The battle to take control of Netherlands-based bank ABN Amro has been plunged into turmoil after a Dutch court froze its sale to the UK's Barclays Bank.
The Bank of America had been set to buy ABN's US bank La Salle as part of ABN's takeover agreement with Barclays, which had offered to assume control of its Dutch counterpart for £45 billion.
But today's successful court challenge from Dutch shareholder group VEB, which claimed the La Salle deal was an attempt to block other parties from bidding for ABN, has resulted in the freezing of the forthcoming Barclays sale.
Now the likelihood of a successful bid from a rival group emerges as a possibility. A consortium of three banks headed by the Royal Bank of Scotland (RBS) has also expressed its intention of putting forward an offer for the group on the condition that the US unit is not sold.
RBS, along with Spain's Santander and the Belgian-Dutch bank Fortis, is expected to make an unsolicited offer for ABN following the Barclays sale collapse.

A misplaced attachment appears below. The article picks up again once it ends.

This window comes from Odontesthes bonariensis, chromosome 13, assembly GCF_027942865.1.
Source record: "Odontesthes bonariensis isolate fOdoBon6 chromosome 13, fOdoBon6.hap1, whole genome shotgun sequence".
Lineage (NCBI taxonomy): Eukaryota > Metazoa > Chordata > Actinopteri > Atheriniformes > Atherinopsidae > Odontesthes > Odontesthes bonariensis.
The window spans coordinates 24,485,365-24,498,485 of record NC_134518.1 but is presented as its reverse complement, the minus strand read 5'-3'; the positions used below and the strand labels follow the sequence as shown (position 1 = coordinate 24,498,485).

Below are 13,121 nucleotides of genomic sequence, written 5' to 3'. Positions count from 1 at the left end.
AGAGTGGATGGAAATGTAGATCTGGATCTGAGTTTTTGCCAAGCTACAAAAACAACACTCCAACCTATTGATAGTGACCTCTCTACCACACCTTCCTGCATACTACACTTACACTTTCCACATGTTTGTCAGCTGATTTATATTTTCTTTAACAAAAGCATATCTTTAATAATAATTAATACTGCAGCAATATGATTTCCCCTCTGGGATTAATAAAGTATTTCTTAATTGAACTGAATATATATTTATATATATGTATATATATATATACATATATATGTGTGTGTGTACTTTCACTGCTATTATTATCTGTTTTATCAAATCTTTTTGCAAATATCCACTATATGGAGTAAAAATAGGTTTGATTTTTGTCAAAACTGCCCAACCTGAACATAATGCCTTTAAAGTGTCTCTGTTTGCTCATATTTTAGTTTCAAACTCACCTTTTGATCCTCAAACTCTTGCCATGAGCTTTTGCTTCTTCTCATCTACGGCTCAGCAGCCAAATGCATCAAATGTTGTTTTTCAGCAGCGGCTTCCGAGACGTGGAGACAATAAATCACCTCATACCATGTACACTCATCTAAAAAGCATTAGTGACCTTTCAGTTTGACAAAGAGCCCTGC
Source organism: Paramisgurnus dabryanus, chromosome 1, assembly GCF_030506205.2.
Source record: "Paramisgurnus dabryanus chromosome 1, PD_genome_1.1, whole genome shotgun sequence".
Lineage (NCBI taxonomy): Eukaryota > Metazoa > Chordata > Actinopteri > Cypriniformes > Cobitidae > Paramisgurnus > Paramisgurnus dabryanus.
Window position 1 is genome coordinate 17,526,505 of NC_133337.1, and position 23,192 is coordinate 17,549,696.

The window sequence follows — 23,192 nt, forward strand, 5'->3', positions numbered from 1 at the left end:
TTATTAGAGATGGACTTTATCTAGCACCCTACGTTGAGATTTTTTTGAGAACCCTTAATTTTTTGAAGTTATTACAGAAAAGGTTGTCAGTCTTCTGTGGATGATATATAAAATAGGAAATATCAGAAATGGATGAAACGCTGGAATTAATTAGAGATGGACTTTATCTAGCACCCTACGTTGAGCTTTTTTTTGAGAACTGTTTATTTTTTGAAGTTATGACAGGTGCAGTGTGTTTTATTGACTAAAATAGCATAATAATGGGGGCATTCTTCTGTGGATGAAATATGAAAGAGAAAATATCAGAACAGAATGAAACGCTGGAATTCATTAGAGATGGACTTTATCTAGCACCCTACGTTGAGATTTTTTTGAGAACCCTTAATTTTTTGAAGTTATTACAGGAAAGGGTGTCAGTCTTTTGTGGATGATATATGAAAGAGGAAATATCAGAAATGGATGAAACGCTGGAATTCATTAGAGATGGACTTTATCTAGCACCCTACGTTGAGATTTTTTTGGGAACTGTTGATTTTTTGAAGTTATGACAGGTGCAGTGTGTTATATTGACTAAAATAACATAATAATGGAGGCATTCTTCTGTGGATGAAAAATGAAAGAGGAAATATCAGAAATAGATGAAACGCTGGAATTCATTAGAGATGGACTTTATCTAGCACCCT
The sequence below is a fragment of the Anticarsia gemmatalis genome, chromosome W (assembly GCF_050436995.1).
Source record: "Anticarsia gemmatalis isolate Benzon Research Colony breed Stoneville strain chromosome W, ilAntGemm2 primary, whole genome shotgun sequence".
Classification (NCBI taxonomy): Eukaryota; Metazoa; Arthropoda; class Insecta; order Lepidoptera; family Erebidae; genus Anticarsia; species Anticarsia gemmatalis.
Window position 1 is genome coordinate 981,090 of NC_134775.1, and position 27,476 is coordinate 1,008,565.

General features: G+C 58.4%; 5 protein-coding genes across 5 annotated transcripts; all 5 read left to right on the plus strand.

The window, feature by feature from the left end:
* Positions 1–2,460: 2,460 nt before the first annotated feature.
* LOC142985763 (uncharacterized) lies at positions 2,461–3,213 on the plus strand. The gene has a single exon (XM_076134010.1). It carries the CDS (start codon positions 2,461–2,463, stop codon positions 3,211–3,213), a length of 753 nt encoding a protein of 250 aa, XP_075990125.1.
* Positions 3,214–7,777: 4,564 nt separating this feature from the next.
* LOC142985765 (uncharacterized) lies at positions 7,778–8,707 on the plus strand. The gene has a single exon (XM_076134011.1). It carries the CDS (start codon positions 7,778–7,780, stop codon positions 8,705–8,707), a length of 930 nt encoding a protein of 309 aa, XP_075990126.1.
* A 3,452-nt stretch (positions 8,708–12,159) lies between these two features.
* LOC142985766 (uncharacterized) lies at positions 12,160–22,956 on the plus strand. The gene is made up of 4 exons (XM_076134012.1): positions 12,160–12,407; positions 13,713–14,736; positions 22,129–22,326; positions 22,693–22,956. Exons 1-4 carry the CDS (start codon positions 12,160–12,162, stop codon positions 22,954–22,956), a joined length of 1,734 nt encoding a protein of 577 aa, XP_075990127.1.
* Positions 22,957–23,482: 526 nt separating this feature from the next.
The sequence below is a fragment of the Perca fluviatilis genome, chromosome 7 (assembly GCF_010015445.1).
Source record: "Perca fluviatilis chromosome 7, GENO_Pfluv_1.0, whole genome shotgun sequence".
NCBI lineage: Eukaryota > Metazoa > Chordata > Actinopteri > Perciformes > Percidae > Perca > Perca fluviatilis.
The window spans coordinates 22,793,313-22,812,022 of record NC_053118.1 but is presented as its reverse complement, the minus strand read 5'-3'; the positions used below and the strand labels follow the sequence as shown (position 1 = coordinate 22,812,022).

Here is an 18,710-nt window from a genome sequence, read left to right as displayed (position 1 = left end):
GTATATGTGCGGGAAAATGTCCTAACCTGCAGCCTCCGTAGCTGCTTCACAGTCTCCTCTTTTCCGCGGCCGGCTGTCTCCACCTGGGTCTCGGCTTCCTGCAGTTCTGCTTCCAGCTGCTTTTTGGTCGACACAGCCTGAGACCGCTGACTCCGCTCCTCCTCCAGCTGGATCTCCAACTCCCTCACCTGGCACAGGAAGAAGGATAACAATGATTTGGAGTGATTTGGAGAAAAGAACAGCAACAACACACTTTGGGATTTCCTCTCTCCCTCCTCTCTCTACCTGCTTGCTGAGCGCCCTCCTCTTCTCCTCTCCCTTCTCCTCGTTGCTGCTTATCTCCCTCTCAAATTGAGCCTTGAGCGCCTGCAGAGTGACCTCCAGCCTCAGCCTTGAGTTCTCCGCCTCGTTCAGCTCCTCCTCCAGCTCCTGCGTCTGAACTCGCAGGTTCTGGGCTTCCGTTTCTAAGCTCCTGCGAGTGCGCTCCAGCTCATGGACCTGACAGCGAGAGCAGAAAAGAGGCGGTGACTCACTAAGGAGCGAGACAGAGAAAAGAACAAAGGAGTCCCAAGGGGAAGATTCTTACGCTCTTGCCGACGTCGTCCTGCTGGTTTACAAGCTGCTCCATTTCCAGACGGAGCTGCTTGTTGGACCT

Commentators say such a move would place ABN under the potential threat of legal action from Barclays, which could sue the Dutch group if it subsequently reneges on its takeover agreement with the British bank.
ABN could also face action from the Bank of America in the LaSalle deal does not come to fruition, while reports suggest that the RBS-led consortium could launch a lawsuit to try and block the sell-off if the Dutch court does ratify the sale.
"The accelerated side deal to sell LaSalle has created a non-comparable situation for shareholders, may deter the highest offer and opens a legal minefield," said Keefe, Bruyette & Woods analyst Jean-Pierre Lambert in a note.
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